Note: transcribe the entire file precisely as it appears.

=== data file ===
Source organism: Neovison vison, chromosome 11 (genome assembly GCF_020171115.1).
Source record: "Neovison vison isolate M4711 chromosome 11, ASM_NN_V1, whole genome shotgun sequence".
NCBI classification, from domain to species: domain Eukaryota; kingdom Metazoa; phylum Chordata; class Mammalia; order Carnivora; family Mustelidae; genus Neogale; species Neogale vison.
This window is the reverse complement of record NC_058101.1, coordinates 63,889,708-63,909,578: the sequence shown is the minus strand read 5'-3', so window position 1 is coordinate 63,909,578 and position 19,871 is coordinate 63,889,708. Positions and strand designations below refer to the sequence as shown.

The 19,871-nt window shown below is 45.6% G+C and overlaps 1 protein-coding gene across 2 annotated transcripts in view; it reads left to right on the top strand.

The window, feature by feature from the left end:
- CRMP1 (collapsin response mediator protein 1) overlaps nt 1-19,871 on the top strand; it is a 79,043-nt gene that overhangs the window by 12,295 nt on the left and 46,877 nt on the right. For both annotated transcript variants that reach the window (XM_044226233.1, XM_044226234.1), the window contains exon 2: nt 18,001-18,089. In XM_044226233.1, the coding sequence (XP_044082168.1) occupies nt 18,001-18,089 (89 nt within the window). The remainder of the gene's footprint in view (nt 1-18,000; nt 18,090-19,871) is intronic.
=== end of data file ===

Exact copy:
Source organism: Neovison vison, chromosome 11 (genome assembly GCF_020171115.1).
Source record: "Neovison vison isolate M4711 chromosome 11, ASM_NN_V1, whole genome shotgun sequence".
NCBI classification, from domain to species: domain Eukaryota; kingdom Metazoa; phylum Chordata; class Mammalia; order Carnivora; family Mustelidae; genus Neogale; species Neogale vison.
This window is the reverse complement of record NC_058101.1, coordinates 63,889,708-63,909,578: the sequence shown is the minus strand read 5'-3', so window position 1 is coordinate 63,909,578 and position 19,871 is coordinate 63,889,708. Positions and strand designations below refer to the sequence as shown.

The 19,871-nt window shown below is 45.6% G+C and overlaps 1 protein-coding gene across 2 annotated transcripts in view; it reads left to right on the top strand.

The window, feature by feature from the left end:
- CRMP1 (collapsin response mediator protein 1) overlaps nt 1-19,871 on the top strand; it is a 79,043-nt gene that overhangs the window by 12,295 nt on the left and 46,877 nt on the right. For both annotated transcript variants that reach the window (XM_044226233.1, XM_044226234.1), the window contains exon 2: nt 18,001-18,089. In XM_044226233.1, the coding sequence (XP_044082168.1) occupies nt 18,001-18,089 (89 nt within the window). The remainder of the gene's footprint in view (nt 1-18,000; nt 18,090-19,871) is intronic.